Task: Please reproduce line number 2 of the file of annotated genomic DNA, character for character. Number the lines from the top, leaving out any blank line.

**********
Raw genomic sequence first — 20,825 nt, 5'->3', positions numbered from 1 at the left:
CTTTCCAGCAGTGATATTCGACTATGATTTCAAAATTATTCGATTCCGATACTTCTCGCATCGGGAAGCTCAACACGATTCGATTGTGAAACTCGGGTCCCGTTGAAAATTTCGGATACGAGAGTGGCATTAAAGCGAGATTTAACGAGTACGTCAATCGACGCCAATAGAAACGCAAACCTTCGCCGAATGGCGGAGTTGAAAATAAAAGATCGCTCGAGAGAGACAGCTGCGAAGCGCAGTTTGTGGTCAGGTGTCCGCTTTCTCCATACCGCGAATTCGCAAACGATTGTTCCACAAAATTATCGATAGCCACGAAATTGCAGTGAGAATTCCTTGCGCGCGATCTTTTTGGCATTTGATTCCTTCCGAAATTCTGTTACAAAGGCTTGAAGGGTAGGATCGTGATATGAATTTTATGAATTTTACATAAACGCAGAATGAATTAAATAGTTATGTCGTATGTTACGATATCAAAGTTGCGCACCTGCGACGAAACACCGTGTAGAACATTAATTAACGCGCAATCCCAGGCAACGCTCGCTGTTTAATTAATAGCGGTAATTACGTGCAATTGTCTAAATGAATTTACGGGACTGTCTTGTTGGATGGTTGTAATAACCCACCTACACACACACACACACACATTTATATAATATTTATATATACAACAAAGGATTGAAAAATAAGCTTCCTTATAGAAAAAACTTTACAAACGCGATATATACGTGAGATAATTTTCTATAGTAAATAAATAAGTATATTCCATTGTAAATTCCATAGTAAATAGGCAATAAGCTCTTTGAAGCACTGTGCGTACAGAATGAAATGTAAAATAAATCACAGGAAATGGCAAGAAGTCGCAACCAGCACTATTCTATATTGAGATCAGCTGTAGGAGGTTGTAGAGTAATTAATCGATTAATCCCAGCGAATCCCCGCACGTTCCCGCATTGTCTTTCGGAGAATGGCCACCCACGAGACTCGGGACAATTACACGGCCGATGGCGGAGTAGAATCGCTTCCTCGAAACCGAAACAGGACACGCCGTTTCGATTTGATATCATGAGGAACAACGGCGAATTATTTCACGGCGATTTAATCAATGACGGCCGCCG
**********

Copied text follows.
CTTTCCAGCAGTGATATTCGACTATGATTTCAAAATTATTCGATTCCGATACTTCTCGCATCGGGAAGCTCAACACGATTCGATTGTGAAACTCGGGTCCCGTTGAAAATTTCGGATACGAGAGTGGCATTAAAGCGAGATTTAACGAGTACGTCAATCGACGCCAATAGAAACGCAAACCTTCGCCGAATGGCGGAGTTGAAAATAAAAGATCGCTCGAGAGAGACAGCTGCGAAGCGCAGTTTGTGGTCAGGTGTCCGCTTTCTCCATACCGCGAATTCGCAAACGATTGTTCCACAAAATTATCGATAGCCACGAAATTGCAGTGAGAATTCCTTGCGCGCGATCTTTTTGGCATTTGATTCCTTCCGAAATTCTGTTACAAAGGCTTGAAGGGTAGGATCGTGATATGAATTTTATGAATTTTACATAAACGCAGAATGAATTAAATAGTTATGTCGTATGTTACGATATCAAAGTTGCGCACCTGCGACGAAACACCGTGTAGAACATTAATTAACGCGCAATCCCAGGCAACGCTCGCTGTTTAATTAATAGCGGTAATTACGTGCAATTGTCTAAATGAATTTACGGGACTGTCTTGTTGGATGGTTGTAATAACCCACCTACACACACACACACACACATTTATATAATATTTATATATACAACAAAGGATTGAAAAATAAGCTTCCTTATAGAAAAAACTTTACAAACGCGATATATACGTGAGATAATTTTCTATAGTAAATAAATAAGTATATTCCATTGTAAATTCCATAGTAAATAGGCAATAAGCTCTTTGAAGCACTGTGCGTACAGAATGAAATGTAAAATAAATCACAGGAAATGGCAAGAAGTCGCAACCAGCACTATTCTATATTGAGATCAGCTGTAGGAGGTTGTAGAGTAATTAATCGATTAATCCCAGCGAATCCCCGCACGTTCCCGCATTGTCTTTCGGAGAATGGCCACCCACGAGACTCGGGACAATTACACGGCCGATGGCGGAGTAGAATCGCTTCCTCGAAACCGAAACAGGACACGCCGTTTCGATTTGATATCATGAGGAACAACGGCGAATTATTTCACGGCGATTTAATCAATGACGGCCGCCG